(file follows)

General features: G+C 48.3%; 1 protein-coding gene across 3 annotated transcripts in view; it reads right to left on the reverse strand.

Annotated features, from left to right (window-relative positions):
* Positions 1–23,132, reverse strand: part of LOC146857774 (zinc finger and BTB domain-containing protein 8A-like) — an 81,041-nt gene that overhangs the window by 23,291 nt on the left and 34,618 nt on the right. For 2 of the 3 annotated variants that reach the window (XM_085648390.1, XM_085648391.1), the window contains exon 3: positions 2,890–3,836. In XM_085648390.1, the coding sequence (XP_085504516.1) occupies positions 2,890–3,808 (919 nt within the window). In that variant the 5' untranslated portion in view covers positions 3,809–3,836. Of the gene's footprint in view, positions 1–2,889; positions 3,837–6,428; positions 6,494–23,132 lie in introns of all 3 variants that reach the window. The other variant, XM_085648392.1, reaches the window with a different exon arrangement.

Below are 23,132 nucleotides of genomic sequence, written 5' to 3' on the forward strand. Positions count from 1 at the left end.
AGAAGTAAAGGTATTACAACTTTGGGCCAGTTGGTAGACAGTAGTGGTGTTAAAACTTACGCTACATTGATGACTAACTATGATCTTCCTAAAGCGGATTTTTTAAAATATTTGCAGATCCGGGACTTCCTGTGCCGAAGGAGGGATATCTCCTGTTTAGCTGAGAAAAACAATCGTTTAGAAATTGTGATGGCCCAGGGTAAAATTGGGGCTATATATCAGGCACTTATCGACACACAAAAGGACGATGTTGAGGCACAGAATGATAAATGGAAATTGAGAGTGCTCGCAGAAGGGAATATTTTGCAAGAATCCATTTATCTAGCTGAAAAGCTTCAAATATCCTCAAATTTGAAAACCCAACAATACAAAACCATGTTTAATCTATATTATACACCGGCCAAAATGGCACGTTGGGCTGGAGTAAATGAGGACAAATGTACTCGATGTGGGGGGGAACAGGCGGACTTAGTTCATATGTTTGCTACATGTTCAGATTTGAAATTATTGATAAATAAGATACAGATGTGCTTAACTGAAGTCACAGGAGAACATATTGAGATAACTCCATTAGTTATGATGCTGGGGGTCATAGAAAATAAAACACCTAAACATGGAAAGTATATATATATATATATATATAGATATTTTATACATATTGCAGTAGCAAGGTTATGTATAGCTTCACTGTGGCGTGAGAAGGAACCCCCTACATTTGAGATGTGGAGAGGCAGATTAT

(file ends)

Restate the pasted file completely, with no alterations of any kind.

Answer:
General features: G+C 48.3%; 1 protein-coding gene across 3 annotated transcripts in view; it reads right to left on the reverse strand.

Annotated features, from left to right (window-relative positions):
* Positions 1–23,132, reverse strand: part of LOC146857774 (zinc finger and BTB domain-containing protein 8A-like) — an 81,041-nt gene that overhangs the window by 23,291 nt on the left and 34,618 nt on the right. For 2 of the 3 annotated variants that reach the window (XM_085648390.1, XM_085648391.1), the window contains exon 3: positions 2,890–3,836. In XM_085648390.1, the coding sequence (XP_085504516.1) occupies positions 2,890–3,808 (919 nt within the window). In that variant the 5' untranslated portion in view covers positions 3,809–3,836. Of the gene's footprint in view, positions 1–2,889; positions 3,837–6,428; positions 6,494–23,132 lie in introns of all 3 variants that reach the window. The other variant, XM_085648392.1, reaches the window with a different exon arrangement.

Below are 23,132 nucleotides of genomic sequence, written 5' to 3' on the forward strand. Positions count from 1 at the left end.
AGAAGTAAAGGTATTACAACTTTGGGCCAGTTGGTAGACAGTAGTGGTGTTAAAACTTACGCTACATTGATGACTAACTATGATCTTCCTAAAGCGGATTTTTTAAAATATTTGCAGATCCGGGACTTCCTGTGCCGAAGGAGGGATATCTCCTGTTTAGCTGAGAAAAACAATCGTTTAGAAATTGTGATGGCCCAGGGTAAAATTGGGGCTATATATCAGGCACTTATCGACACACAAAAGGACGATGTTGAGGCACAGAATGATAAATGGAAATTGAGAGTGCTCGCAGAAGGGAATATTTTGCAAGAATCCATTTATCTAGCTGAAAAGCTTCAAATATCCTCAAATTTGAAAACCCAACAATACAAAACCATGTTTAATCTATATTATACACCGGCCAAAATGGCACGTTGGGCTGGAGTAAATGAGGACAAATGTACTCGATGTGGGGGGGAACAGGCGGACTTAGTTCATATGTTTGCTACATGTTCAGATTTGAAATTATTGATAAATAAGATACAGATGTGCTTAACTGAAGTCACAGGAGAACATATTGAGATAACTCCATTAGTTATGATGCTGGGGGTCATAGAAAATAAAACACCTAAACATGGAAAGTATATATATATATATATATATAGATATTTTATACATATTGCAGTAGCAAGGTTATGTATAGCTTCACTGTGGCGTGAGAAGGAACCCCCTACATTTGAGATGTGGAGAGGCAGATTAT